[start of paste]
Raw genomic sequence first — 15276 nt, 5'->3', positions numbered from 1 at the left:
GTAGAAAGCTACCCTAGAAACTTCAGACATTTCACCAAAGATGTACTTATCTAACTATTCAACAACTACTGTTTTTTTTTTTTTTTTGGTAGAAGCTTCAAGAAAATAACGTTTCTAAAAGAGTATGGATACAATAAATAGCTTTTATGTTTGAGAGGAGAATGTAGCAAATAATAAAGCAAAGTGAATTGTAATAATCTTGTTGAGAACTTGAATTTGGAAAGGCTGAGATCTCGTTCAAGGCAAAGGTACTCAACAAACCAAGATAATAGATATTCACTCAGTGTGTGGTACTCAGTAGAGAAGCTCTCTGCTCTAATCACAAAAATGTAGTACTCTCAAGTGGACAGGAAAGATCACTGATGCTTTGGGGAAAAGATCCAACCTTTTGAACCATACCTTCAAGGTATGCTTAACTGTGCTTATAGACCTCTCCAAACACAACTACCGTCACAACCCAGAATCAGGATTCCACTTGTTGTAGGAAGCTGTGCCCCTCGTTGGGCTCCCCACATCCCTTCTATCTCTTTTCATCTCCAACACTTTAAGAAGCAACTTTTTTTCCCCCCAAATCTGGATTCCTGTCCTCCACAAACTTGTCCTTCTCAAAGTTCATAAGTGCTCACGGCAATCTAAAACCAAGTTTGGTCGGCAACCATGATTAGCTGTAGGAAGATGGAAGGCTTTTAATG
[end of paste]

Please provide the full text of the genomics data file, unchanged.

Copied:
Raw genomic sequence first — 15276 nt, 5'->3', positions numbered from 1 at the left:
GTAGAAAGCTACCCTAGAAACTTCAGACATTTCACCAAAGATGTACTTATCTAACTATTCAACAACTACTGTTTTTTTTTTTTTTTTGGTAGAAGCTTCAAGAAAATAACGTTTCTAAAAGAGTATGGATACAATAAATAGCTTTTATGTTTGAGAGGAGAATGTAGCAAATAATAAAGCAAAGTGAATTGTAATAATCTTGTTGAGAACTTGAATTTGGAAAGGCTGAGATCTCGTTCAAGGCAAAGGTACTCAACAAACCAAGATAATAGATATTCACTCAGTGTGTGGTACTCAGTAGAGAAGCTCTCTGCTCTAATCACAAAAATGTAGTACTCTCAAGTGGACAGGAAAGATCACTGATGCTTTGGGGAAAAGATCCAACCTTTTGAACCATACCTTCAAGGTATGCTTAACTGTGCTTATAGACCTCTCCAAACACAACTACCGTCACAACCCAGAATCAGGATTCCACTTGTTGTAGGAAGCTGTGCCCCTCGTTGGGCTCCCCACATCCCTTCTATCTCTTTTCATCTCCAACACTTTAAGAAGCAACTTTTTTTCCCCCCAAATCTGGATTCCTGTCCTCCACAAACTTGTCCTTCTCAAAGTTCATAAGTGCTCACGGCAATCTAAAACCAAGTTTGGTCGGCAACCATGATTAGCTGTAGGAAGATGGAAGGCTTTTAATG